This face arrested Oliver Lyon: it struck him at first as very handsome. The gentleman might still be called young, and his features were regular: he had a plentiful, fair moustache that curled up at the ends, a brilliant, gallant, almost adventurous air, and a big shining breastpin in the middle of his shirt. He appeared a fine satisfied soul, and Lyon perceived that wherever he rested his friendly eye there fell an influence as pleasant as the September sun — as if he could make grapes and pears or even human affection ripen by looking at them. What was odd in him was a certain mixture of the correct and the extravagant: as if he were an adventurer imitating a gentleman with rare perfection or a gentleman who had taken a fancy to go about with hidden arms. He might have been a dethroned prince or the war-correspondent of a newspaper: he represented both enterprise and tradition, good manners and bad taste. Lyon at length fell into conversation with the lady beside him — they dispensed, as he had had to dispense at dinner-parties before, with an introduction — by asking who this personage might be.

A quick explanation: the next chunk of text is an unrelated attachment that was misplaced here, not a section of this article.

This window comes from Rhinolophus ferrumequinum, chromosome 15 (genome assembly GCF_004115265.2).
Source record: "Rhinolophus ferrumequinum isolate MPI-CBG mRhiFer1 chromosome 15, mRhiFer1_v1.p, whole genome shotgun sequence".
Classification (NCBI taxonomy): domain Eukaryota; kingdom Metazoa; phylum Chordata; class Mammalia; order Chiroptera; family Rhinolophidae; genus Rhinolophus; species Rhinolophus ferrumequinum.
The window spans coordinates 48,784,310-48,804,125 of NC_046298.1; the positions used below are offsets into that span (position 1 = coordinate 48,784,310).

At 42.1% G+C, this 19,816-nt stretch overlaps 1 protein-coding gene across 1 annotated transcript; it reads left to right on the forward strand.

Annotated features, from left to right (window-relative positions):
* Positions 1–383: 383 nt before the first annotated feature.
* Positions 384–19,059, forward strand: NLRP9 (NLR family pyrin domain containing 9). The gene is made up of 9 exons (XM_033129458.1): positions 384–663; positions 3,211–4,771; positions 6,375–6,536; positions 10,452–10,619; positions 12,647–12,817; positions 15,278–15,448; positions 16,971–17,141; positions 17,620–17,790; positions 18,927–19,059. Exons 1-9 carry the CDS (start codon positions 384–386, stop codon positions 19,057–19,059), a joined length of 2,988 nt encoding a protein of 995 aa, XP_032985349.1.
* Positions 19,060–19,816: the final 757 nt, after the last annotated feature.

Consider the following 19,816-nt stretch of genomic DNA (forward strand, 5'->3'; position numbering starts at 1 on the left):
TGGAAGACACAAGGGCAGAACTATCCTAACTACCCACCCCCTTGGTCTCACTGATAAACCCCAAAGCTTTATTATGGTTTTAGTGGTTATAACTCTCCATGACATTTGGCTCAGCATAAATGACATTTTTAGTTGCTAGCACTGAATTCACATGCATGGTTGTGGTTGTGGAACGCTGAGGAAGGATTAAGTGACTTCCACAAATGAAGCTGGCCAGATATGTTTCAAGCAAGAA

‘Oh, he’s Colonel Capadose, don’t you know?’ Lyon didn’t know and he asked for further information. His neighbour had a sociable manner and evidently was accustomed to quick transitions; she turned from her other interlocutor with a methodical air, as a good cook lifts the cover of the next saucepan. ‘He has been a great deal in India — isn’t he rather celebrated?’ she inquired. Lyon confessed he had never heard of him, and she went on, ‘Well, perhaps he isn’t; but he says he is, and if you think it, that’s just the same, isn’t it?’

‘If you think it?’

‘I mean if he thinks it — that’s just as good, I suppose.’

‘Do you mean that he says that which is not?’

‘Oh dear, no — because I never know. He is exceedingly clever and amusing — quite the cleverest person in the house, unless indeed you are more so. But that I can’t tell yet, can I? I only know about the people I know; I think that’s celebrity enough!’

‘Enough for them?’

‘Oh, I see you’re clever. Enough for me! But I have heard of you,’ the lady went on. ‘I know your pictures; I admire them. But I don’t think you look like them.’